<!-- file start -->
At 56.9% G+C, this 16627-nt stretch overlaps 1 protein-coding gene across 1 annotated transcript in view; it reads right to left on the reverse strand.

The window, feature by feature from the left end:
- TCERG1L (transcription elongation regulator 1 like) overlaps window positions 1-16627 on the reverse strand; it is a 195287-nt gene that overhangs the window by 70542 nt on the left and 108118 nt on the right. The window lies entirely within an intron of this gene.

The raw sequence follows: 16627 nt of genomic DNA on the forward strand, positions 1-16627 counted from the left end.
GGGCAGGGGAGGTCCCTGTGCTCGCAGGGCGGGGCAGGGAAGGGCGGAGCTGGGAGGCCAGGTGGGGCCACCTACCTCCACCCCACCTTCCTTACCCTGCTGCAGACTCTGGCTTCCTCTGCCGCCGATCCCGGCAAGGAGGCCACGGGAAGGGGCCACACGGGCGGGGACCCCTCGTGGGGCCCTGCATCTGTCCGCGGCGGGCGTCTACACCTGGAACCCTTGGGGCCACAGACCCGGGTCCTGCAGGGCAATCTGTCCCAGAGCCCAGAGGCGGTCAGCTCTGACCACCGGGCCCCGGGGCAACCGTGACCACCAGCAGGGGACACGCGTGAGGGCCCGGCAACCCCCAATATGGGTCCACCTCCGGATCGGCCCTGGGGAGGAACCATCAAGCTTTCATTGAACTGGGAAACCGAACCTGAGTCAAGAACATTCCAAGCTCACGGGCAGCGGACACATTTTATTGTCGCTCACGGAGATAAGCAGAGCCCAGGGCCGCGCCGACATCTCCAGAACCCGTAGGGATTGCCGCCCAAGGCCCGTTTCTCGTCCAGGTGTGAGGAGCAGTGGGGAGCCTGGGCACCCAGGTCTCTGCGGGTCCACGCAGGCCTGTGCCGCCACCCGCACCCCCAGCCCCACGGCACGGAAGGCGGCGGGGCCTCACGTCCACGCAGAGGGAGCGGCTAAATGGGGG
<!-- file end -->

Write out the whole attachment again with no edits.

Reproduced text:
At 56.9% G+C, this 16627-nt stretch overlaps 1 protein-coding gene across 1 annotated transcript in view; it reads right to left on the reverse strand.

The window, feature by feature from the left end:
- TCERG1L (transcription elongation regulator 1 like) overlaps window positions 1-16627 on the reverse strand; it is a 195287-nt gene that overhangs the window by 70542 nt on the left and 108118 nt on the right. The window lies entirely within an intron of this gene.

The raw sequence follows: 16627 nt of genomic DNA on the forward strand, positions 1-16627 counted from the left end.
GGGCAGGGGAGGTCCCTGTGCTCGCAGGGCGGGGCAGGGAAGGGCGGAGCTGGGAGGCCAGGTGGGGCCACCTACCTCCACCCCACCTTCCTTACCCTGCTGCAGACTCTGGCTTCCTCTGCCGCCGATCCCGGCAAGGAGGCCACGGGAAGGGGCCACACGGGCGGGGACCCCTCGTGGGGCCCTGCATCTGTCCGCGGCGGGCGTCTACACCTGGAACCCTTGGGGCCACAGACCCGGGTCCTGCAGGGCAATCTGTCCCAGAGCCCAGAGGCGGTCAGCTCTGACCACCGGGCCCCGGGGCAACCGTGACCACCAGCAGGGGACACGCGTGAGGGCCCGGCAACCCCCAATATGGGTCCACCTCCGGATCGGCCCTGGGGAGGAACCATCAAGCTTTCATTGAACTGGGAAACCGAACCTGAGTCAAGAACATTCCAAGCTCACGGGCAGCGGACACATTTTATTGTCGCTCACGGAGATAAGCAGAGCCCAGGGCCGCGCCGACATCTCCAGAACCCGTAGGGATTGCCGCCCAAGGCCCGTTTCTCGTCCAGGTGTGAGGAGCAGTGGGGAGCCTGGGCACCCAGGTCTCTGCGGGTCCACGCAGGCCTGTGCCGCCACCCGCACCCCCAGCCCCACGGCACGGAAGGCGGCGGGGCCTCACGTCCACGCAGAGGGAGCGGCTAAATGGGGG